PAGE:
Everybody seems to have a take on Marcus Stroman. They range from “let the Stro Show be the Stro Show” to “his act is wearing thin and the Jays need to trade him”. After his latest transgressions in over the weekend in Boston, those Stroman takes – whether positive or negative – are front and centre once again.
Richard said it best in his piece from yesterday on Stroman, “one constant with the erratic Stroman is that he’ll always let you know how he’s feeling.” As someone who watches the Blue Jays, has a vested interest in the success of this team and also writes about them, I feel conflicted about Stroman … and I think others are, too.
The Stro Show is exactly that; a show. He is an entertainer, a brand, and a business, both on and off the field. He’s one of the most outwardly emotional players on the Blue Jays roster, let alone Major League Baseball. Stroman is revered for that fiery competitiveness, passion and intensity.
As Blue Jays reporters witnessed over the weekend, sometimes that intensity boils over.
By now, you probably know the story; Sportsnet’s Arash Madani asked Stroman a seemingly out-of-place question about his time with the Vancouver Canadians following the Jays’ loss to the Red Sox this past Sunday. Of all questions, that was the one which set him off.
Yes, the timing of the question could’ve been better. As Keegan Matheson of Baseball Toronto and Richard Griffin of the Toronto Star noted, Stroman’s media availability is scarce. Even if the question was irrelevant to what had just transpired on the field, Madani was just doing his job. It was hardly the type of question that should elicit that strong of a response from a player, but it did.
And yes, what Stroman uttered was kind of “off the record” and didn’t happen in front of TV cameras, but it was said loud enough that a room full of reporters heard what happened. In my opinion, that makes it fair game to be reported by the press.
Away from cameras, he said “we’re f***ing terrible”; a statement that has a lot of truth to it. Something that many Jays fans have uttered to themselves multiple times this season. He’s not wrong, but that doesn’t make it right to say it in public, even if the cameras were turned off.
It’s one thing to think it, it’s another to say it; and one step further, it’s another to say it within earshot of reporters and potentially even teammates and fans.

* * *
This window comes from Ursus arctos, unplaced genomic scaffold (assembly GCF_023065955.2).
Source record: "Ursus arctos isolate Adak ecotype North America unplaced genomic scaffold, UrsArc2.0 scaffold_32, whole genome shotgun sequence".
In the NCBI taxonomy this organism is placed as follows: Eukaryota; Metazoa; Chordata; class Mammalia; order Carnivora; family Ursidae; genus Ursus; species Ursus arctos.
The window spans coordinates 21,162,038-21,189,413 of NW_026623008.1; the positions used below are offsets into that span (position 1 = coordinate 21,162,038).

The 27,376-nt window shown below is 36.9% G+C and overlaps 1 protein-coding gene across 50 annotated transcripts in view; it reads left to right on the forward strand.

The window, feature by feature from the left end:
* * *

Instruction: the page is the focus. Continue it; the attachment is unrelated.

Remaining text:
Here’s where I struggle with Stroman; I enjoy these aspects of his on-field persona. Jumping off the mound, the fist pumps … I wish there was more of that outward emotion displayed in baseball. The tide is slowly turning, but for the most part, it’s a “do your job and don’t show up the other team” kind of game. Stroman, along with many other players, are trying to change that image.
However, Stroman’s fiery personality trait also has a downside, as was demonstrated this past weekend. It was also evident when he called out the Blue Jays organization earlier this year after he tweeted about his displeasure with how his arbitration case played out.
For me, the conflict lies with admiring Stroman for his on-field ability, confidence and swagger, but disliking his occasional combativeness with the media and the Blue Jays front office. Competitor or not, it’s not endearing to treat people the way he has in past instances.
But can you pick and choose which aspects of a player’s personality you like and which situations they’re appropriate to use? It seems hypocritical to admire a player for being exuberant on the field, then being critical of them for being exuberant elsewhere.
In an industry where athletes are trained to give canned answers to the media, Stroman’s candidness and exuberance is a breath of fresh air. Heck, it’s giving us something to write about, despite a team that’s 14 games out of a playoff spot and has little to play for in the second half of the season.
To ask Stroman to “tone it down” in essence would be asking Marcus to be someone he’s not. This may be an “all or nothing” approach where you either accept everything Stroman is – warts and all – or you don’t. He’s a polarizing player and there will be devout supporters just as there will be detractors.
I can see why some people might think this isn’t worth the trouble and it’s preferential to trade Stroman at this point. In my experience, I can’t think of a player who’s been this outwardly critical of the Blue Jays front office. At times, it seems like there’s a one-sided fight taking place here, which must be tiresome.
The fact remains, this is one talented pitcher. A guy who kept his composure during Game 5 of the 2015 ALDS, one of the most chaotic baseball games in recent memory. Someone who John Gibbons entrusted with to start the AL Wild Card game in 2016 with the Jays’ season on the line. A pitcher who was unhittable in the World Baseball Classic last year for Team USA.
At times, I wish Stroman would just bite his tongue or wait a few minutes before sending that tweet. A raw, guttural reaction – while great for getting pageviews or selling newspapers – can sometimes have an adverse effect.
Everyone wants to see Stroman succeed. He’s already overcome a great deal of adversity in his life; whether it’s coming up through the minors and being underrated as a 5-foot-8 starting pitcher, to making a triumphant return from a devastating ACL injury.
“The Marcus Stroman” story as constituted is already a great story. The beginning and middle are compelling and fascinating acts, but Stroman should allow others to help tell his tale. Otherwise, the narrative can only go in one direction.